Energy Transition

The world added 50% more renewable capacity last year than in 2022

Solar panels in a field.

Renewable energy capacity grew significantly last year. Image: American Public Power Association/Unsplash

Johnny Wood
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Energy Transition

This article is part of: World Economic Forum Annual Meeting
  • The world added 50% more renewable capacity in 2023 compared to the previous year.
  • The COP28 climate talks called for a tripling of renewable energy capacity and doubling energy efficiency improvements by 2030.
  • The World Economic Forum’s Better Community Engagement for a Just Energy Transition: A C-Suite Guide, highlights the need to ensure a people-positive approach to deploying renewable energy.

Clean energy boomed in 2023, with 50% more renewables capacity added to energy systems around the world compared to the previous year.

Following COP28’s calls to triple renewable energy capacity by 2030, the increasing momentum to decarbonize could lead to the fastest growth in renewable energy in the next five years.

But key challenges remain, notably, the lack of financing for emerging and developing economies leading to unequal distribution of clean energy across the world.

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China’s renewables growth

China saw the most significant growth, commissioning the same volumes of solar PV in 2023 as the entire world did a year earlier, while the country’s wind power additions increased by 66% year-on-year.

Alongside China’s extraordinary growth, the US, Europe and Brazil also saw record-breaking increases in their renewable energy capacity.

Renewable electricity capacity additions by technology and segment.
Renewable power capacity additions will continue to increase in the next five years. Image: IEA

Renewables capacity is set to continue its upward trajectory over the next five years. Solar PV and wind power installations are expected to account for 96% of new capacity over the period, with additions predicted to more than double by 2028 compared to 2022 levels, reaching almost 710GW.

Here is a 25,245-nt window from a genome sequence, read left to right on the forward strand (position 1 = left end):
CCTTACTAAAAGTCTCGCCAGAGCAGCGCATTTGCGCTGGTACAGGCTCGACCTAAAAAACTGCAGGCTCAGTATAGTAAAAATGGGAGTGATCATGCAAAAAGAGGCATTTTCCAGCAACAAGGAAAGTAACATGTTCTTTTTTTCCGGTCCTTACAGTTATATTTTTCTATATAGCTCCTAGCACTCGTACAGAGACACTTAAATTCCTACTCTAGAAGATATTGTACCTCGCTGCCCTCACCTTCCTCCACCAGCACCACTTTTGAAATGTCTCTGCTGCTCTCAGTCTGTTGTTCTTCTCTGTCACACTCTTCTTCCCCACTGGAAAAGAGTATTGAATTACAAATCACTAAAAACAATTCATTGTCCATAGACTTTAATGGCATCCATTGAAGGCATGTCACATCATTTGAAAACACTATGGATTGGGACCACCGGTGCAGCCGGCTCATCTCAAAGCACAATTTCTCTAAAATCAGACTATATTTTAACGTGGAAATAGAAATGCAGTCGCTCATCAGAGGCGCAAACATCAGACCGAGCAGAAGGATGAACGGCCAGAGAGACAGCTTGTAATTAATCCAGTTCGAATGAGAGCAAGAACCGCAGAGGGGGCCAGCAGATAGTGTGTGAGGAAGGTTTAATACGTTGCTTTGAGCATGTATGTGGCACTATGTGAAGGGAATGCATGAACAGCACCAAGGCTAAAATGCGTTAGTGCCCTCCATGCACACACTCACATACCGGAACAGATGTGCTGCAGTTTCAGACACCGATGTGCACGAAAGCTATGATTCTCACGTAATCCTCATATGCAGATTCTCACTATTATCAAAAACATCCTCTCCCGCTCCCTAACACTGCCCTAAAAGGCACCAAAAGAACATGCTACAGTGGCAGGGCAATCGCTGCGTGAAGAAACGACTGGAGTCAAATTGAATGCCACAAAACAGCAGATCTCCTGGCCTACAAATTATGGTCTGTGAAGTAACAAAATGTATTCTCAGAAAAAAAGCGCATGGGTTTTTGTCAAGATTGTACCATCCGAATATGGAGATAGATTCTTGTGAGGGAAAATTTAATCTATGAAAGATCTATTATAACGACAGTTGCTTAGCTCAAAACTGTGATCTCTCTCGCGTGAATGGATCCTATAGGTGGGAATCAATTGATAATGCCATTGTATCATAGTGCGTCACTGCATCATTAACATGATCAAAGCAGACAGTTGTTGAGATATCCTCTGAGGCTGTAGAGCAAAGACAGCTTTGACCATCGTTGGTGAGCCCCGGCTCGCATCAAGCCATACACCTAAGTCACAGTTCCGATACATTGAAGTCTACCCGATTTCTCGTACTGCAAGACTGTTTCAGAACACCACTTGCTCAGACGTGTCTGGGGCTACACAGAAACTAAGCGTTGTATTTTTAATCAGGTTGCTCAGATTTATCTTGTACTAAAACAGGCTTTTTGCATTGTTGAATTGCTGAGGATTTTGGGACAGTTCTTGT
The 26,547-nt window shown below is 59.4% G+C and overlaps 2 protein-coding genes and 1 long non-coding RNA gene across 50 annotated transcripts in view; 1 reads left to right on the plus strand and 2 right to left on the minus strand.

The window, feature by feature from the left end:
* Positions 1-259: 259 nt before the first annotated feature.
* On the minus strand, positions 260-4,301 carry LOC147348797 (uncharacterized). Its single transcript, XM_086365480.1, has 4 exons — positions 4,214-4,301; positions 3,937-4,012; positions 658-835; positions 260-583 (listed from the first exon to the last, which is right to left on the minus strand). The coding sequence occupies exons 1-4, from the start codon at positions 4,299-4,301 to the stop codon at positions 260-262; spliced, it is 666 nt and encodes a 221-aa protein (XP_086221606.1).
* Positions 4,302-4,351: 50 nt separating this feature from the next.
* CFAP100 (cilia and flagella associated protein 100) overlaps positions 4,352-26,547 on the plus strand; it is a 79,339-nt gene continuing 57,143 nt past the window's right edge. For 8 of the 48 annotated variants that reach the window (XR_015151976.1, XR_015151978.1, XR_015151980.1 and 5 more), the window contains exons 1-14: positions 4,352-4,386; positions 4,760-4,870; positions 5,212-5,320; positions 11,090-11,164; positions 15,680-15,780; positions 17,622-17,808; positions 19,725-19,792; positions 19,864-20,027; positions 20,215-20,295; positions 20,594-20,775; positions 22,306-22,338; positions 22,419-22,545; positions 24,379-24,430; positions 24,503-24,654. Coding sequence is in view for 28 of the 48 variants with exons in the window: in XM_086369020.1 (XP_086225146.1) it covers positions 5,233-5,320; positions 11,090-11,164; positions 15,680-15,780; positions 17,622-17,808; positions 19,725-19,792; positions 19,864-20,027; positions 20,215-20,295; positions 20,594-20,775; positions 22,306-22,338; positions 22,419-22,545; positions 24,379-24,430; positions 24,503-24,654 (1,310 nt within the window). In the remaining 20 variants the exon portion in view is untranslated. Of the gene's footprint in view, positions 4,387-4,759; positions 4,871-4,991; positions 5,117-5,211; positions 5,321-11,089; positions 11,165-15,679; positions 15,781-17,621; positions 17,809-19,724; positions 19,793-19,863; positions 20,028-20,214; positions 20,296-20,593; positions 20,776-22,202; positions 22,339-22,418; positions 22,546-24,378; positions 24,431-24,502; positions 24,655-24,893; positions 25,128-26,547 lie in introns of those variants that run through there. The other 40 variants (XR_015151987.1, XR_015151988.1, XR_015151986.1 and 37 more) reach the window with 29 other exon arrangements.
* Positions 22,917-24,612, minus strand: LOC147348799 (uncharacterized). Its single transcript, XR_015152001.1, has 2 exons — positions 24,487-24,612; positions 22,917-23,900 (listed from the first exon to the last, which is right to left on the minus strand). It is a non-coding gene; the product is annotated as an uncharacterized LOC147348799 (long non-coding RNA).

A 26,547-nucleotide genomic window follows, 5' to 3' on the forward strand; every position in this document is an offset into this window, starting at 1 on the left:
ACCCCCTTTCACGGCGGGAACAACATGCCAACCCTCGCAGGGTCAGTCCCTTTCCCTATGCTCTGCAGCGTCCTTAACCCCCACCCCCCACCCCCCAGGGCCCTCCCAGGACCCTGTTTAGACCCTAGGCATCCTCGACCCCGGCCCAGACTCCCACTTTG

The power generation costs of these two clean energy sources are usually cheaper than alternative fossil fuel and non-fossil fuel alternatives, and policymakers are increasingly putting frameworks in place to promote them.

The IEA expects the following renewable energy milestones to be reached:

- 2024: Wind and solar PV jointly generate more electricity than hydropower.

- 2025: Renewables surpass coal as the largest source of electricity generation.

- 2025 and 2026: Wind and solar PV each surpass nuclear electricity generation.

- 2028: Renewable energy sources account for over 42% of global electricity generation, with the share of wind and solar PV doubling to 25%.

“The new IEA [Renewables 2023] report shows that under current policies and market conditions, global renewable capacity is already on course to increase by two-and-a-half times by 2030. It’s not enough yet to reach the COP28 goal of tripling renewables, but we’re moving closer – and governments have the tools needed to close the gap,” said IEA Executive Director Fatih Birol.

“For me, the most important challenge for the international community is rapidly scaling up financing and deployment of renewables in most emerging and developing economies, many of which are being left behind in the new energy economy. Success in meeting the tripling goal will hinge on this,” he said.